“Sports participation is an extremely low-cost, high-impact tool to foster active and healthy lives 365 days a year,” said IOC President Thomas Bach. “The Olympic Movement is committed to promoting the value of sports participation for people of all ages and abilities, hence helping to shape a better world through sport.”
The undeniable benefits of sport and physical activity
The World Health Organization (WHO) recommends that children and teenagers engage in at least 60 minutes of physical activity per day, while adults should do at least 150 minutes throughout the week. But a 2022 report revealed that 81 per cent of adolescents and 27.5 per cent of adults are not meeting these targets.
In response, the IOC and WHO launched a joint programme in November 2022 that aims to strengthen the role of sport in contributing to the global target of a 15 per cent reduction in physical inactivity by 2030.
The three-year programme forms part of the IOC’s Olympism365 strategy, which is focused on strengthening the role of sport as an enabler for the United Nations Sustainable Development Goals (SDGs), and will see the IOC and WHO join forces to provide guidance, training and toolkits to both health and sports organisations to assist with the design and implementation of programmes aimed at helping more people to benefit from participating in community sport.
The joint initiative is a key part of the Sport, Health and Active Communities portfolio of Olympism365, which focuses on increasing people’s access to safe, inclusive and health-promoting sports participation opportunities. Through this portfolio, the IOC will work with partners to use sport to help improve people’s physical and mental health and well-being, while also supporting them to find a community through sport and connecting with Olympism.
Promoting healthy and active lives through the Olympic Games
The Olympic Games not only provide a platform for the world’s greatest athletes to compete on, they are also a catalyst for concrete initiatives that support and inspire the wider public to exercise more.
All Olympic Games organisers are required to deliver a long-term physical activity and sport for all programme in the host territory before, during and after the Olympic Games. Many host cities therefore use the Games as a catalyst to improve their facilities and increase access to both elite and recreational sport.
The Organising Committee of the Olympic Games Paris 2024 has grasped the challenge from the outset with its education programme, Generation 2024.
Created in partnership with the French Ministry of National Education, Youth and Sport, Generation 2024 aims to encourage young people to lead more active lives by participating in sport and physical activity.
By engaging the sports movement, the school and university sport federations, and the education community, the programme builds on the interest in the Olympic Games Paris 2024 by exposing children to sport in such a way that it becomes embedded in their lives from an early age.
In addition to the launch of a series of educational resources revolving around the Olympic Games and tools to encourage daily physical activity, one of its key initiatives has been the establishment of the Olympic and Paralympic Week (Semaine Olympique et Paralympique [SOP]), an annual event that seeks to promote participation in sport among young people and introduce sport as a tool for learning in school classrooms.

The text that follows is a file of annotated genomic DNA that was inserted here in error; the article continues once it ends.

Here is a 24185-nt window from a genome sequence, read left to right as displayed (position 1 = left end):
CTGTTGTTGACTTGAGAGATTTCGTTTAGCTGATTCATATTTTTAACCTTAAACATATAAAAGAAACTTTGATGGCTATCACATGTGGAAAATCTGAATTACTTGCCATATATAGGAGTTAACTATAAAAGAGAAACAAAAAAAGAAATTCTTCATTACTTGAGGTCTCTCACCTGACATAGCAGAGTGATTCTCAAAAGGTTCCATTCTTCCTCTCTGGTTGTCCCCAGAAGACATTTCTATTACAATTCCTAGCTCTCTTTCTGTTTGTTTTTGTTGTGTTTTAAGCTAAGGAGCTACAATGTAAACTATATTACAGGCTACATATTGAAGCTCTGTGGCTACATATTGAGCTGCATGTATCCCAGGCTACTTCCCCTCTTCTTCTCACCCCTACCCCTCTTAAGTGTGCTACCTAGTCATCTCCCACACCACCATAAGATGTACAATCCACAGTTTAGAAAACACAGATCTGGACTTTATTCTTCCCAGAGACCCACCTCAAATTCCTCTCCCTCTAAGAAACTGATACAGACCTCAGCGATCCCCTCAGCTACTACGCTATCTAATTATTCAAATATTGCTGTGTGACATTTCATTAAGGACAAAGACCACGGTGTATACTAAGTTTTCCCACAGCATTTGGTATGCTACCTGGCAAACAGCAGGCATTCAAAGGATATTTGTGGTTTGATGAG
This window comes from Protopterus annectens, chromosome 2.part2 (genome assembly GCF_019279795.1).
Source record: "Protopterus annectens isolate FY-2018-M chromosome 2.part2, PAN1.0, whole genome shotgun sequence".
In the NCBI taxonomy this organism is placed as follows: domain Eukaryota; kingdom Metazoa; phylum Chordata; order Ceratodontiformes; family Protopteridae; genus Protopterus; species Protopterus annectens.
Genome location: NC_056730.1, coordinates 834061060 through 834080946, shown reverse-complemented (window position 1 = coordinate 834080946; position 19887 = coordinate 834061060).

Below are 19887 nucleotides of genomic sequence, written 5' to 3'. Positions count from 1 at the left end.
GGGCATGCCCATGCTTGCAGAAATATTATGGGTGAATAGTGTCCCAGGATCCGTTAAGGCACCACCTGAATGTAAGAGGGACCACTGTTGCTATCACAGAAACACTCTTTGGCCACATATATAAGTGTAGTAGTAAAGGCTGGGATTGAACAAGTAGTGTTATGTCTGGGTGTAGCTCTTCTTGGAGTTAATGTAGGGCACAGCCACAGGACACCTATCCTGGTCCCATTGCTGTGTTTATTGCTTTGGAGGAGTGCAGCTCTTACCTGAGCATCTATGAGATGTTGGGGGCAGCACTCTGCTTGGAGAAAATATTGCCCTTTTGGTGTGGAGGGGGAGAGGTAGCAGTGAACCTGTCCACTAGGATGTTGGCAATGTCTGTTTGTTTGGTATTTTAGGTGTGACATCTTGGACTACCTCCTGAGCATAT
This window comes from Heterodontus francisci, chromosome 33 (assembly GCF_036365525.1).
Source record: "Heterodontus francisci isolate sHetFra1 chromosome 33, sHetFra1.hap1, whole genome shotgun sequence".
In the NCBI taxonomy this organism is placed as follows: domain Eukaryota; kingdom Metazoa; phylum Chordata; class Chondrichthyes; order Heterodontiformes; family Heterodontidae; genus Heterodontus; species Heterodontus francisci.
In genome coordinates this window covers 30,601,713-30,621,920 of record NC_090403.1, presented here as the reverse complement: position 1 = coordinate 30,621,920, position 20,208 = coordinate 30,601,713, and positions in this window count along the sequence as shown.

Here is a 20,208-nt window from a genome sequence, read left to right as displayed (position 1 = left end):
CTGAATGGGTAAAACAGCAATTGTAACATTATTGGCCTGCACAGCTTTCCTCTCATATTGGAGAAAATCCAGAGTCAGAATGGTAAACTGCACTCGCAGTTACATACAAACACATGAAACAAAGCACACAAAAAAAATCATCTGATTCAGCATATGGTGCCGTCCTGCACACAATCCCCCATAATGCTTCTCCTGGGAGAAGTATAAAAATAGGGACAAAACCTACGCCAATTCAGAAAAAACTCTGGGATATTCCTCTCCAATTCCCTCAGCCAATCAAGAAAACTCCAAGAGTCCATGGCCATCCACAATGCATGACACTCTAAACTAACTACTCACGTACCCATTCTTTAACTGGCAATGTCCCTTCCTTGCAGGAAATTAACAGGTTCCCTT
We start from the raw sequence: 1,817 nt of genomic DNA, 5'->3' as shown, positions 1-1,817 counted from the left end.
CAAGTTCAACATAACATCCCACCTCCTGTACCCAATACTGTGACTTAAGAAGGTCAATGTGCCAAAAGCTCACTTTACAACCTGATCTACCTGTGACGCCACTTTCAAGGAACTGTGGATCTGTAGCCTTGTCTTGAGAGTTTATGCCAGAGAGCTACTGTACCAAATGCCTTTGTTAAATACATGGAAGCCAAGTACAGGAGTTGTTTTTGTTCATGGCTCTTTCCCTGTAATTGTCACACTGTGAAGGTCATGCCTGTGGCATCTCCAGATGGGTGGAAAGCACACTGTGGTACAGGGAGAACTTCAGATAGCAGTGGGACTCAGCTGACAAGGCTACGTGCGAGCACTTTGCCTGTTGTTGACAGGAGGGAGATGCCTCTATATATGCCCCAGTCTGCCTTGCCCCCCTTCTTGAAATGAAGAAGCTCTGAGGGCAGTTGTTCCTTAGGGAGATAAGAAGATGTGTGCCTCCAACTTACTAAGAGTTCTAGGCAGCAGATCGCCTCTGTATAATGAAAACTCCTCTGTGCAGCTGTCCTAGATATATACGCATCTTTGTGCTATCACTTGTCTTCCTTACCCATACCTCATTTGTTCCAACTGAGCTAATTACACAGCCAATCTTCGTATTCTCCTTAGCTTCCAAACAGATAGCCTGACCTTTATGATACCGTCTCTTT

This year, more than one million children took part in the Olympic and Paralympic Week, held from 3 to 8 April in more than 7,000 schools throughout France and French overseas territories. The activities proposed focused primarily on the theme of inclusion, and involved more than 120 Olympic and Paralympic athletes.
Generation 2024 has also resulted in the launch of the “30 minutes of physical activity per day” project, which complements traditional physical education lessons and represents a flexible addition to be practised at any point of the school day, at the discretion of the teacher.
To support these efforts, teachers are supplied with resources detailing fun physical exercises they can share with their classes, plus a kitbag of basic sports equipment. More than 10,000 kitbags, which include balls, hurdles and other multisport items, have already been distributed to schools in France. The initiative has now been extended nationwide, with the goal of reaching all French primary schools by the time the Olympic Games Paris 2024 begin.
Meanwhile, the Generation 2024 platform continues to evolve as it seeks to encourage an entire generation to get more involved in sports as the Games draw nearer.
Celebrating 75 years of WHO
World Health Day 2023 also marks the 75th anniversary of WHO. In 1948, countries of the world came together and founded WHO to promote health, keep the world safe and serve the vulnerable – so that everyone, everywhere can attain the highest level of health and well-being.
On this occasion, IOC President Thomas Bach said: “We want to thank WHO for decades of partnership where we were promoting health and active lives for all people through physical activity and sport. The Olympic Movement will be at your side for the next 75 years and beyond.”
The IOC and WHO have worked together since 1984, leading to numerous joint initiatives to promote healthier lifestyles and grassroots sports activities, and fight physical inactivity through sport. In May 2020, the two organisations signed a new Cooperation Agreement and are notably tightening their collaboration for future Games, starting with Paris 2024, to address emerging issues, including the prevention of noncommunicable diseases.
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